In this presentation a series of conceptual models for describing human and animal locomotion will be presented ranging from standing to walking and running. By subsequently increasing the complexity of the models we show that basic properties of the underlying spring-mass model can be inherited by the more detailed models. Model extensions include the consideration of a rigid trunk (instead of a point mass), non-elastic leg properties (instead of a mass-less leg spring), additional legs (two and four legs), leg masses, leg segments (e.g. a compliantly attached foot) and energy management protocols. Furthermore we propose a methodology to evaluate and refine conceptual models based on the test trilogy. This approach consists of a simulation test, a hardware test and a behavioral comparison of biological experiments with model predictions and hardware models.

Organizers: Ludovic Righetti


  • Auke Ijspeert
  • Max Planck Lecture Hall

Organizers: Ludovic Righetti


Quadrupedal locomotion: a planning & control framework for HyQ

Talk
  • 09 March 2015 • 11:00 am 12:00 am
  • Ioannis Havoutis
  • AMD seminar room (TTR building first floor)

It is a great pleasure to invite you to the talk of Ioannis Havoutis (cf. info below) on Monday March 9th at 11h in the AMD seminar room (TTR building, first floor). have a nice week-end, ludovic Quadrupedal animals move with skill, grace and agility. Quadrupedal robots have made tremendous progress in the last few years. In this talk I will give an overview of our work with the Hydraulic Quadruped -HyQ- and present our latest framework for perception, planning and control of quadrupedal locomotion in challenging environments. In addition, I will give a short preview of our work on optimization of dynamic motions, and our future goals.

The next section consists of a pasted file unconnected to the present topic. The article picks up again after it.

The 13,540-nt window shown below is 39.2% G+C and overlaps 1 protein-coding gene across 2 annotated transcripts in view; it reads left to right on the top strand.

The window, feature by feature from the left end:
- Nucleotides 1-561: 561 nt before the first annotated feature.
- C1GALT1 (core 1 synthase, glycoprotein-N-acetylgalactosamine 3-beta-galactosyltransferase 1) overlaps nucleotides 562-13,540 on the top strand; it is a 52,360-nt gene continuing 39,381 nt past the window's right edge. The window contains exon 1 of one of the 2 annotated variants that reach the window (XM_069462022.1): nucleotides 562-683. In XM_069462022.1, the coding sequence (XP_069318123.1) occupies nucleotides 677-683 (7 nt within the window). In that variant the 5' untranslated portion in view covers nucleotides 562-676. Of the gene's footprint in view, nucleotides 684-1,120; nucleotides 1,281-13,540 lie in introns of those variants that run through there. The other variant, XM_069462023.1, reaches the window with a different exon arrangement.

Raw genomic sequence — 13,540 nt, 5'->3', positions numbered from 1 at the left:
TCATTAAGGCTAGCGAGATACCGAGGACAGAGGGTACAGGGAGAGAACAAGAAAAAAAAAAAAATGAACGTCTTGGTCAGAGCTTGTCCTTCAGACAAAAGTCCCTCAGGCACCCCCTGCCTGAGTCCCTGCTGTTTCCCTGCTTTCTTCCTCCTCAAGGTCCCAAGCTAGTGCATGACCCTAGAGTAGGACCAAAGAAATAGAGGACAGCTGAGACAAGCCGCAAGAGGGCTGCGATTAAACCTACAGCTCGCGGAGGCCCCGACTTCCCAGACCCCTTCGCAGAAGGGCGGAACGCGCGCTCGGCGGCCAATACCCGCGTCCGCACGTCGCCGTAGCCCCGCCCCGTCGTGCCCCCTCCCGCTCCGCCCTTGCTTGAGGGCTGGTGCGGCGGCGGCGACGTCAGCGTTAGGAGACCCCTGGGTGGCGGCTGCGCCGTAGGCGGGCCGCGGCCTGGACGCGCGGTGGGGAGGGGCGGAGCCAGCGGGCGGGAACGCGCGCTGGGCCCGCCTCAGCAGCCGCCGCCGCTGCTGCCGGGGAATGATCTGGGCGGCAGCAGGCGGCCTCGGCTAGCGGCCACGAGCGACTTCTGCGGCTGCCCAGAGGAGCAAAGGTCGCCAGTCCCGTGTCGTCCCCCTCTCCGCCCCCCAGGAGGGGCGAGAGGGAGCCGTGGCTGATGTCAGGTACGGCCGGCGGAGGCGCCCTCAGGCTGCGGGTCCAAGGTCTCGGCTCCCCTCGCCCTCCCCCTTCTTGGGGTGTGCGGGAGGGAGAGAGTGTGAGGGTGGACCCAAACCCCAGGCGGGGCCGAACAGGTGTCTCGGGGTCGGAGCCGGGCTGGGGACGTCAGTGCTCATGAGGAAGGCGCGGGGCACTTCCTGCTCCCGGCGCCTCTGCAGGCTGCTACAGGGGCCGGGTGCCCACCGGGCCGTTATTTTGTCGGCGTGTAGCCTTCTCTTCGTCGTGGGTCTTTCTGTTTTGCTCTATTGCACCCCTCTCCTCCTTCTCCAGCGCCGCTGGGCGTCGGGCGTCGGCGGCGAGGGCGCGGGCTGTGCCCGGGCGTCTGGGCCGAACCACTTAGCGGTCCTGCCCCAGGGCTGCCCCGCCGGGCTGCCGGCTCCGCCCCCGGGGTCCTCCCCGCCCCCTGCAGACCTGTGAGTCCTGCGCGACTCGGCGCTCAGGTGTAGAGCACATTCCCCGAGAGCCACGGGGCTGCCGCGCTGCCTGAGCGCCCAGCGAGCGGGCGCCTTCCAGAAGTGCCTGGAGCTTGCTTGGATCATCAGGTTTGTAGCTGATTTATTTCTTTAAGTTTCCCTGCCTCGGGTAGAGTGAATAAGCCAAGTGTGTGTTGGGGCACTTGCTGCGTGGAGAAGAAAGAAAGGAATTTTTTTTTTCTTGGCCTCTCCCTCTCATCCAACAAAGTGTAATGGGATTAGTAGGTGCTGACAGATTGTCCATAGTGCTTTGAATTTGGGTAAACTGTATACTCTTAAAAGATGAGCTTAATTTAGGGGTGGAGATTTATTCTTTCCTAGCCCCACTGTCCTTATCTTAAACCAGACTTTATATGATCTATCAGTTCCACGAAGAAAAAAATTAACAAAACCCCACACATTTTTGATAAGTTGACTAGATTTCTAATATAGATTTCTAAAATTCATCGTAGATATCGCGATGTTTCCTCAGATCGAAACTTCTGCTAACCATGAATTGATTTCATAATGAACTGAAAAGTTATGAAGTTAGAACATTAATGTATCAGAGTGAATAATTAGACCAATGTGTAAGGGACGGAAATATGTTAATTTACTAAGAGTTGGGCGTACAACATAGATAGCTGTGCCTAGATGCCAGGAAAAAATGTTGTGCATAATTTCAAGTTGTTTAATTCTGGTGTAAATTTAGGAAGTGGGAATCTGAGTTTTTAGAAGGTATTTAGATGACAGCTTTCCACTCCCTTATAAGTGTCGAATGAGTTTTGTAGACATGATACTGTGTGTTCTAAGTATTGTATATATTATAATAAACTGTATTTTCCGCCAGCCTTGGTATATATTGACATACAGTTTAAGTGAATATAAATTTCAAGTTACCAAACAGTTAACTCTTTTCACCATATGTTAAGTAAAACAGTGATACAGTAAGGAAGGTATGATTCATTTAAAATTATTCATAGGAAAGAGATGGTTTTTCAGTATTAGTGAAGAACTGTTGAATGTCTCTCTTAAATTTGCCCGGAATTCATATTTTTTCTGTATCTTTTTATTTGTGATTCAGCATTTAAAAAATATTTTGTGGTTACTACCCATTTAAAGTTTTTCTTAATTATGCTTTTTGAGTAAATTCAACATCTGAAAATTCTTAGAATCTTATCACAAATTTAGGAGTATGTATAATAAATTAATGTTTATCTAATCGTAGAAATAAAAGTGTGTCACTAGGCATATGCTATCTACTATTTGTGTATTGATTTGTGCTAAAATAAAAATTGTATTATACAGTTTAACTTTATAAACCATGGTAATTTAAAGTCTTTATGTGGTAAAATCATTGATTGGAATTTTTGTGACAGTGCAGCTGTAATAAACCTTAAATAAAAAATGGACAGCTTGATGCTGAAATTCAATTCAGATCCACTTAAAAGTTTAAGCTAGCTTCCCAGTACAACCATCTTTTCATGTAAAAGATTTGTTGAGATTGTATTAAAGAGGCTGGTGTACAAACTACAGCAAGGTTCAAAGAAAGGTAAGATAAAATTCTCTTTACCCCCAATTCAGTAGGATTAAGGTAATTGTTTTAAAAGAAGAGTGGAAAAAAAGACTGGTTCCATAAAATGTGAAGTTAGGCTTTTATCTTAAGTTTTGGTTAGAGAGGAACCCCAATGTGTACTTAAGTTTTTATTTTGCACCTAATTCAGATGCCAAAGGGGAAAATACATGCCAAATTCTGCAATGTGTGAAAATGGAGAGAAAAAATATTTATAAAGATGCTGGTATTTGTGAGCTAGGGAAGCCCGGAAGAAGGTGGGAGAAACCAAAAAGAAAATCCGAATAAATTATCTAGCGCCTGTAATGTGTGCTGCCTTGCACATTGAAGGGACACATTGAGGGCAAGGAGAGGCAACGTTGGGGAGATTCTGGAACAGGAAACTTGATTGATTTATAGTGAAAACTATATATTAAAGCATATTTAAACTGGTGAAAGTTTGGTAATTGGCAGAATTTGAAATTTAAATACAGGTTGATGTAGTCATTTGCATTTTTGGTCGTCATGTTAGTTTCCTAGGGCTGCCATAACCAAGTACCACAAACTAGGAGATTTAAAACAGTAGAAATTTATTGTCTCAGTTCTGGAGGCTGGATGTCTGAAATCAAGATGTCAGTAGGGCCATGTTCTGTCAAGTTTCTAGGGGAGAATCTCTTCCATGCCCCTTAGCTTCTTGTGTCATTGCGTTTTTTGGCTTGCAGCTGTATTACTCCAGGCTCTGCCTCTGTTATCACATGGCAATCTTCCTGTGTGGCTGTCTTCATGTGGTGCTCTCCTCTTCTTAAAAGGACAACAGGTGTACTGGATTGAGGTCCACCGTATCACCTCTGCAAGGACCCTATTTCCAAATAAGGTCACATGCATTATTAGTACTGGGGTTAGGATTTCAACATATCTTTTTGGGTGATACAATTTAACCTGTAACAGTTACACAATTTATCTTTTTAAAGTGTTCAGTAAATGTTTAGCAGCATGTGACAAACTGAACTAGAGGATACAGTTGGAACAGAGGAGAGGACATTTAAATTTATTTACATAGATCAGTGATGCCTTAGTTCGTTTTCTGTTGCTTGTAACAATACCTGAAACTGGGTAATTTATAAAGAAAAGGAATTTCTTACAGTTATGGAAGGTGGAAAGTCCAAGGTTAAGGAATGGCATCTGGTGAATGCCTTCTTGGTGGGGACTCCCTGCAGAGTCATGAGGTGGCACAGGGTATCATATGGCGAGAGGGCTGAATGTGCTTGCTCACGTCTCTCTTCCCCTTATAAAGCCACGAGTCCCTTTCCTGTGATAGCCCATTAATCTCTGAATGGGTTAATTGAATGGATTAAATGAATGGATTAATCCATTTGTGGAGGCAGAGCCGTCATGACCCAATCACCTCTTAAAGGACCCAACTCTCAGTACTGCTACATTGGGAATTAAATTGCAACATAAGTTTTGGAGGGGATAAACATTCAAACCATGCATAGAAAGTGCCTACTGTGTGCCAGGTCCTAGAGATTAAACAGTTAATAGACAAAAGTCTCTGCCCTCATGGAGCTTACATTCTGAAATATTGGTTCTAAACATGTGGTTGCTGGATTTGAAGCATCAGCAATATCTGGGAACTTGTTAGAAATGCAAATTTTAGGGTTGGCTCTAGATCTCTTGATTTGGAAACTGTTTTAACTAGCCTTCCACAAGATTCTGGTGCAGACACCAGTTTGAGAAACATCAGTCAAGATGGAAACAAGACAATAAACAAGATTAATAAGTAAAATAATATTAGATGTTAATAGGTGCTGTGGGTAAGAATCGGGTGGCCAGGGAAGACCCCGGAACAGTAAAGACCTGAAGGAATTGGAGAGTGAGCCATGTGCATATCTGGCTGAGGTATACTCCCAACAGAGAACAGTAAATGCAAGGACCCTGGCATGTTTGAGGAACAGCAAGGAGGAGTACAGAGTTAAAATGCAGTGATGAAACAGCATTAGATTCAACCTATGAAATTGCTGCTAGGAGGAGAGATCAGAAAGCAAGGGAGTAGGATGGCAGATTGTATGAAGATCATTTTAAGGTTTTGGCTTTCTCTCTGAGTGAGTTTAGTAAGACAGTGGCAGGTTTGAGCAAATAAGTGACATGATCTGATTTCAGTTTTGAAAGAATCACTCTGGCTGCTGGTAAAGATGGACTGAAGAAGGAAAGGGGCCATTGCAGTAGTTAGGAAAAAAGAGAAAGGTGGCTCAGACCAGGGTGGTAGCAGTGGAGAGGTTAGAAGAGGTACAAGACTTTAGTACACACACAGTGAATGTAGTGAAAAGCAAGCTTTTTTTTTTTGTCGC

Organizers: Ludovic Righetti


Introduction to the Scenario Approach

IS Colloquium
  • 19 January 2015 • 11:15 12:15
  • Marco Claudio Campi
  • MPH Lecture Hall, Tübingen

The scenario approach is a broad methodology to deal with decision-making in an uncertain environment. By resorting to observations, or by sampling uncertainty from a given model, one obtains an optimization problem (the scenario problem), whose solution bears precise probabilistic guarantees in relation to new, unseen, situations. The scenario approach opens up new avenues to address data-based problems in learning, identification, finance, and other fields.

Organizers: Sebastian Trimpe